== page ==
[Note: readers may access a full-text pdf file of this article at http://www.amcp.org/data/jmcp/262-72.pdf. In particular, Table 5 provides U.S. insurance database statistics on the higher co-morbidity in women with endometriosis (compared with women in the general population) of chronic fatigue syndrome, interstitial cystitis, irritable bowel syndrome, depression, infertility, migraine, and abdominal pain
Journal: Journal of Managed Care Pharmacy. 2007 Apr;13(3):262-72.
Authors: Mirkin D, Murphy-Barron C, Iwasaki K.
Background: Endometriosis is a painful, chronic disease affecting 5.5 million women and girls in the United States and Canada and millions more worldwide. The usual age range of women diagnosed with endometriosis is 20 to 45 years. Endometriosis has an estimated prevalence of 10% among women of reproductive age, although estimates of prevalence vary greatly.
Endometriosis is the most common gynecological cause of chronic pelvic pain, but published information on its associated medical care costs is scarce.
Objective: The aim of this study was to determine (1) the prevalence of endometriosis in the United States, (2) the amount of health care services used by women coded with endometriosis in a commercial medical claims database during 1999 to 2003, and (3) the endometriosis-related costs for 2003, the most recent data available at the time the study was performed.
Methods: This study was a retrospective review of administrative data for commercial payers, which included enrollment, eligibility, and claims payment data contained in the Medstat Marketscan database for approximately 4 million commercial insurance members. All claims and membership data were extracted for each woman aged 18 to 55 years who had at least 1 medical or hospital claim with a diagnosis code for endometriosis (International Classification of Diseases, Ninth Revision, Clinical Modification [ICD-9-CM] codes 617.00-617.99) for 1999 through 2003.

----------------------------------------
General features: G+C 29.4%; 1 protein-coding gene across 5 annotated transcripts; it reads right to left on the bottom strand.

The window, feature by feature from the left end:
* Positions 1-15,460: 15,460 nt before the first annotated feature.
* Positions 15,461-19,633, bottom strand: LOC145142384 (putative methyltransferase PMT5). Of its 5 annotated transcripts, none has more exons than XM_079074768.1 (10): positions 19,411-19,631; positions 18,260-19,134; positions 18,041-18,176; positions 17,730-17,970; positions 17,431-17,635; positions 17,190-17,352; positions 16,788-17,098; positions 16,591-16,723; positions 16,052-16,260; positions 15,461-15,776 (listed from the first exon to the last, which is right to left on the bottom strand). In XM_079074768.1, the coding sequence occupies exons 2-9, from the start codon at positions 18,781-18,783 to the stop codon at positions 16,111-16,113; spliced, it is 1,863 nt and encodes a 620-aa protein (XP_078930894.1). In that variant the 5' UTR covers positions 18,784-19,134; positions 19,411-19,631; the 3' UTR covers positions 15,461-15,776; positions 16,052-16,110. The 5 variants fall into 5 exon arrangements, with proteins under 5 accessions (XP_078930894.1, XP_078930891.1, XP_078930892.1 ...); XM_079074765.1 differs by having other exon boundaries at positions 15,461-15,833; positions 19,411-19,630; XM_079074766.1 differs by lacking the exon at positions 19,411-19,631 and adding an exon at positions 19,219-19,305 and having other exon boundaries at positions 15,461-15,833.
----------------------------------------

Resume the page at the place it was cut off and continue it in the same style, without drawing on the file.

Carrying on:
Claims data from 1999 through 2003 were used to determine prevalence and health care resource utilization (i.e., annual admission rate, annual surgical rate, distribution of endometriosis-related surgeries, and prevalence of comorbid conditions). The cost analysis was based on claims from 2003 only. Cost was defined as the payer-allowed charge, which equals the net payer cost plus member cost share.
Results: The prevalence of women with medical claims (inpatient and/or outpatient) containing ICD-9-CM codes for endometriosis was 1.1% for the age band of 30 to 39 years and 0.7% over the entire age span of 18 to 55 years. The medical costs per patient per month (PPPM) for women with endometriosis were 63% greater ($706 PPPM) than those of the average woman per member per month ($433) in 2003; inpatient hospital costs accounted for 32% of total direct medical costs. Between 1999 and 2003, these women with endometriosis who were identified by either inpatient and/or outpatient claims had high rates of hospital admission (53% for any reason; 38% for an endometriosis-related reason) and a high annual surgical procedure rate (64%).
Additionally, women with endometriosis frequently suffered from comorbid conditions, and these conditions were associated with greater PPPM costs of 15% to 50% for women with an endometriosis diagnosis code, depending on the condition. Interstitial Cystitis was associated with 50% greater cost ($1,061 PPPM); Depression, 41% ($997 PPPM); Migraine, 40% ($988 PPPM); Irritable Bowel Syndrome, 34% ($943 PPPM); Chronic Fatigue Syndrome, 29% ($913 PPPM); Abdominal pain, 20% ($846 PPPM); Infertility, 15% ($813 PPPM).
Conclusions: Women with endometriosis have a high hospital admission rate and surgical procedure rate and a high incidence of comorbid conditions. Consequently, these women incur total medical costs that are, on average, 63% higher than medical costs for the average woman in a commercially insured group.